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Kenya Holidays


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Revered by many anthropologists as the 'cradle of humanity', Kenya is an exciting and fascinating country. If you're adventurous - and sensible - it promises the globe's most magnificent wildlife parks, unsullied beaches, thriving coral reefs, memorable mountainscapes and ancient Swahili cities.

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  • The heart of africa

    The Swahili word safari (literally, journey) wouldn't mean much to most people if it wasn't for this East African adventure land. No matter how many Tarzan movies you've seen, nothing will prepare you for the annual mass migration of wildebeests in the Masai Mara.

    There are over thirty National Parks and Reserves throughout Kenya. These areas are under the management of the Wildlife Service which aims to conserve and manage Kenya's wildlife and its habitat.

    The National Parks of Lake Turkana were inscribed on the World Heritage list in 1997 and extended in 2001. Mount Kenya National Park/Natural Forest became a World Heritage site in 1997. A number of sites are UNESCO Man and Biosphere Reserves: Mount Kenya, Amboseli, Kiunga, Malindi-Watamu, Mount Elgon and Mount Kulal.

    Ramsar Wetlands of International Importance are Lake Baringo, Lake Bogoria, Lake Elmenteita, Lake Naivasha and Lake Nakuru.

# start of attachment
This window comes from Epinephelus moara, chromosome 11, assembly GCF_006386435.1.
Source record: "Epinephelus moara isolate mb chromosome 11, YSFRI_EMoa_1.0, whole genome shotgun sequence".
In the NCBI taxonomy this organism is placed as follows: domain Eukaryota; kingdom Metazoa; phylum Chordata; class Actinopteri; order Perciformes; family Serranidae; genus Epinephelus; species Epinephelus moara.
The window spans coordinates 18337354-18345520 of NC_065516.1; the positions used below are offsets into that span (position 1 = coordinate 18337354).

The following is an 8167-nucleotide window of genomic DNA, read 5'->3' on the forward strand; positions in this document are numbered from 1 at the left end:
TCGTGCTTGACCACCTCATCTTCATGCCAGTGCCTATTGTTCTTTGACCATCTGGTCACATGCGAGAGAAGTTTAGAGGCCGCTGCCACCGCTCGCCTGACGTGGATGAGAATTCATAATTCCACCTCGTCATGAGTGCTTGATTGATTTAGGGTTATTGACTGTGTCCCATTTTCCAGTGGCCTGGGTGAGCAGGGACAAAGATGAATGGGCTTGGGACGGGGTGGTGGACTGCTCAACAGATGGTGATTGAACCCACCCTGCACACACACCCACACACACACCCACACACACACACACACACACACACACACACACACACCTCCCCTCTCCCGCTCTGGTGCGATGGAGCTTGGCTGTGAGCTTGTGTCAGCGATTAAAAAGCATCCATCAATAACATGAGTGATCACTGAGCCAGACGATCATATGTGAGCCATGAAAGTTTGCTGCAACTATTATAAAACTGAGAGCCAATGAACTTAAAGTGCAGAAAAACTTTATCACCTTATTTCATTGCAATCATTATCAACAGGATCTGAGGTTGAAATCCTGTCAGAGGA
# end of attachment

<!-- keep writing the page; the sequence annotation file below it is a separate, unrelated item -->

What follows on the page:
Kenya's protected areas are home to many birds and other wildlife. There are over one thousand species of birds including migrant waterfowl. Animals found in the reserves are elephants, lions, cheetahs, leopards, giraffes, zebras, crocodiles, rhinoceroses and hippopotamuses.

    The main tourist season is in January and February, since the hot, dry weather at this time of year is generally considered to be the most pleasant. It's also when Kenya's birdlife flocks to the Rift Valley lakes in great numbers. June to September could be called the 'shoulder season' as the weather is still dry. The rains hit from March to May (and to a lesser extent from October to December). During these months things are much quieter - places tend to have rooms available and prices drop. The rains generally don't affect travellers' ability to get around.

    If you're planning to visit Lamu, you might want to time your visit to coincide with the centuries-old Maulid Festival.

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